A highlight of the festival, Frank Carter & The Rattlesnakes (5/5) just seems to get better and better; his command of the stage and interactions with the crowd improving with each performance. From walking on the outreached hands of his fans to organising a gigantic circle pit around the mixing desk, followed by lots of miniature circle pits, and the usual ‘girls only’ crowd surf during ‘Wild Flowers’, Carter and company’s performance is slick and relentless. Their energetic set comes to an end with the anthemic ‘I Hate You.’ With everyone screaming along, a triumphant Frank Carter re-donned his leopard print pimp coat and sauntered off like the rock legend he is. (BS)

Slightly hampered by John Nolan’s guitar problems and an oversized arena that basically made every band sound echoey, empty and imbalanced until you got close enough, this wasn’t Taking Back Sunday’s (3/5) best set, but the band seemed relaxed and professionally pushed through. By the time it got to ‘What’s It Feel Like To Be A Ghost?’ things had picked up a little, with Adam Lazarra casually prancing around the stage and swinging his mic around his head. Sticking with a set full of classics, it was ‘Cute Without The E’ and ‘MakeDamnSure’ that really brought the house down, with everyone from front to back singing along. (BS)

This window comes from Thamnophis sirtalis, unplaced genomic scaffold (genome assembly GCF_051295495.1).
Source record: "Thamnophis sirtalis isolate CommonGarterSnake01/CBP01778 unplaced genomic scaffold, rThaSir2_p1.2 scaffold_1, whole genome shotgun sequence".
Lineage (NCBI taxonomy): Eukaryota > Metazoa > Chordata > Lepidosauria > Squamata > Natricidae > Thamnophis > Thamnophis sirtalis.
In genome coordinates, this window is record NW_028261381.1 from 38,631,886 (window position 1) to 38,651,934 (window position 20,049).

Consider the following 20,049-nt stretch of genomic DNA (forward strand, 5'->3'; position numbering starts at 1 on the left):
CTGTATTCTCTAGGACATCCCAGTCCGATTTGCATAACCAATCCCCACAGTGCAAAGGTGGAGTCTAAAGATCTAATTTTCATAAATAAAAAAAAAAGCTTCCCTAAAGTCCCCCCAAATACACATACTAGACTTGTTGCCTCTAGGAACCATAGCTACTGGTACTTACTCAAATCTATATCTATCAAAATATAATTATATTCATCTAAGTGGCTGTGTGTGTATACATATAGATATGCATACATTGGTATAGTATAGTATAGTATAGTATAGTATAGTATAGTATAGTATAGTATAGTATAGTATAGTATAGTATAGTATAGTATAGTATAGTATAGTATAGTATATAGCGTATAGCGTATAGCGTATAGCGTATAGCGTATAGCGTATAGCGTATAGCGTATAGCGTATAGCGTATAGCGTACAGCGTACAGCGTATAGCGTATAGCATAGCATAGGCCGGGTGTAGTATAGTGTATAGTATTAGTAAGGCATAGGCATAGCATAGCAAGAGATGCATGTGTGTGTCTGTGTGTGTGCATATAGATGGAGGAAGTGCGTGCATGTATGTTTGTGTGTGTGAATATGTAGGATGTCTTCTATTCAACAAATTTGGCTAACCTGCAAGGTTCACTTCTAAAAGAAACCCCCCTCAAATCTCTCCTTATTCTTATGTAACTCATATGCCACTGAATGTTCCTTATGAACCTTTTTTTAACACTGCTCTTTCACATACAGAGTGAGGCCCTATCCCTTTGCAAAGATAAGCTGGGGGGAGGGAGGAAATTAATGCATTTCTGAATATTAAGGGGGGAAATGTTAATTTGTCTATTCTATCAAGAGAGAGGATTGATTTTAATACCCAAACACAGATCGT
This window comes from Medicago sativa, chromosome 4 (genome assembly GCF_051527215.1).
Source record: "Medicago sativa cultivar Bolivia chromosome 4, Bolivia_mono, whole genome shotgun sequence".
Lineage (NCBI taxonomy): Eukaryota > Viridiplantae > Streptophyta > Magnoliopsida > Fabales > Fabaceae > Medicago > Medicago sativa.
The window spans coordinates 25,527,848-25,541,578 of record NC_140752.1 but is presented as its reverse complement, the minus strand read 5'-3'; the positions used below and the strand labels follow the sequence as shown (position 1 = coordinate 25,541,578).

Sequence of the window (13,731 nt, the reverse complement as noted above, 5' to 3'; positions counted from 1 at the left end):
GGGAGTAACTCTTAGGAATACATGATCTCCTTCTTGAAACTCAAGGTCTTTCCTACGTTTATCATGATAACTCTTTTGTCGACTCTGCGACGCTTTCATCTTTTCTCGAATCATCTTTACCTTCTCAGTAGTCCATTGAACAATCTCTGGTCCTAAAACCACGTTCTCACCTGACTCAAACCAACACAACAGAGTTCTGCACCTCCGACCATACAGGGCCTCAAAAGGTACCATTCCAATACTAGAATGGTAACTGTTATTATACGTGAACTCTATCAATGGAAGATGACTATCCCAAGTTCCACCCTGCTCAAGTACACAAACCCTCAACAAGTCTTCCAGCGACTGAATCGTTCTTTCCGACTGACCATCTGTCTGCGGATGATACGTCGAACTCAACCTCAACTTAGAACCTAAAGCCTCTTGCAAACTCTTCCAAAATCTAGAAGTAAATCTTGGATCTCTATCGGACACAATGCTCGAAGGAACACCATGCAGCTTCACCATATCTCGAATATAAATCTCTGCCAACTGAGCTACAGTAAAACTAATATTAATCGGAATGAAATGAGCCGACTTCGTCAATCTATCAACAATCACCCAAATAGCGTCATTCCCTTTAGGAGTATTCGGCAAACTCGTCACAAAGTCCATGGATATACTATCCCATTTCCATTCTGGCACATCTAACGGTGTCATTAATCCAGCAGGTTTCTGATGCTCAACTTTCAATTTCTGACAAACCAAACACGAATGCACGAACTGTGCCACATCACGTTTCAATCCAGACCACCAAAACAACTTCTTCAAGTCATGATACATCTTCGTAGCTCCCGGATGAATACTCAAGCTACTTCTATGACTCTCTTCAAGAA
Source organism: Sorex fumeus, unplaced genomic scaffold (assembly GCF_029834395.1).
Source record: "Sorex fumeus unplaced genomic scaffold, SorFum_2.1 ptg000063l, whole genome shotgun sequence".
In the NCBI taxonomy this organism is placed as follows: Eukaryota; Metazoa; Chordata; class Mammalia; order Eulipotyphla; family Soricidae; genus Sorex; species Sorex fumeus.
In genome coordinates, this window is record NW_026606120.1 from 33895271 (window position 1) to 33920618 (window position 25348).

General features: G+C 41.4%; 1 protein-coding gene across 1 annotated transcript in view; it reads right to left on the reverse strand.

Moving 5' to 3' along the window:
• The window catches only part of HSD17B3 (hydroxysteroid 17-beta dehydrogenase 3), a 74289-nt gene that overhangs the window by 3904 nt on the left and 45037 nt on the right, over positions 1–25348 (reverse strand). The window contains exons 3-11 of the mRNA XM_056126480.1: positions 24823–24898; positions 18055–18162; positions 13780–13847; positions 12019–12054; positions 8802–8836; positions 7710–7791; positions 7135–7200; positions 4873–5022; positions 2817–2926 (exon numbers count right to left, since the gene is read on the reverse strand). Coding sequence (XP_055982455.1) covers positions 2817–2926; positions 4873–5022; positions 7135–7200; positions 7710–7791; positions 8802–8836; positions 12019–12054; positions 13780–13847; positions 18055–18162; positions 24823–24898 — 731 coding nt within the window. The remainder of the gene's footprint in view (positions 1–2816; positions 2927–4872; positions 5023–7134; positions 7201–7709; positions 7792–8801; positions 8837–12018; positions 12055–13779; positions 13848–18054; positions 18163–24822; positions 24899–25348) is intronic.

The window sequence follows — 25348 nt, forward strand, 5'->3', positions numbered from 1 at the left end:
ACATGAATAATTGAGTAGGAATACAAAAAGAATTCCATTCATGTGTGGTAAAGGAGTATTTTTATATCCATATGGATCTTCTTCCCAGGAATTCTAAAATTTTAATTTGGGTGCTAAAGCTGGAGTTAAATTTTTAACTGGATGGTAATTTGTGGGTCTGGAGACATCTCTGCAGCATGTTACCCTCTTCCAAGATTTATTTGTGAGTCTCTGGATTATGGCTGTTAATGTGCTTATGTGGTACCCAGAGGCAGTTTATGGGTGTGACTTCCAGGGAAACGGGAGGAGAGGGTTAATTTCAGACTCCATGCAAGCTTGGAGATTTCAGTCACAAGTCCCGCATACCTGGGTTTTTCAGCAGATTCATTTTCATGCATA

Giving everyone a throwback to 2000s, Good Charlotte (5/5) hit the main stage to headline a set full of their greatest hits. Opening with ‘The Anthem’ and ending on ‘Lifestyles Of The Rich And Famous’, they mostly stuck to the singalong classics, with new single ‘Actual Pain’ thrown in for good measure. On this showing, it’s hard to believe this was the band’s first ever festival headline slot in the UK. Nevertheless, with a hit-filled set, explosive pyrotechnics, inspirational speeches and plenty of audience participation, it won’t be the last time they take top billing. (BS)

View more of Already Heard‘s Slam Dunk Festival 2018 coverage here.

Words by Sêan Reid (SR), Peter Stewart (PS), Ben Mills (BM) and Bec Simpson (BS). Photos by Carrie-Anne Pollard and taken at Slam Dunk Festival, Leeds – 26/05/2018.

If you have enjoyed reading this article and would like to help us produce more content and promote more great new music, please consider donating to our Patreon page.


This website collects cookies to deliver better user experience. Learn more.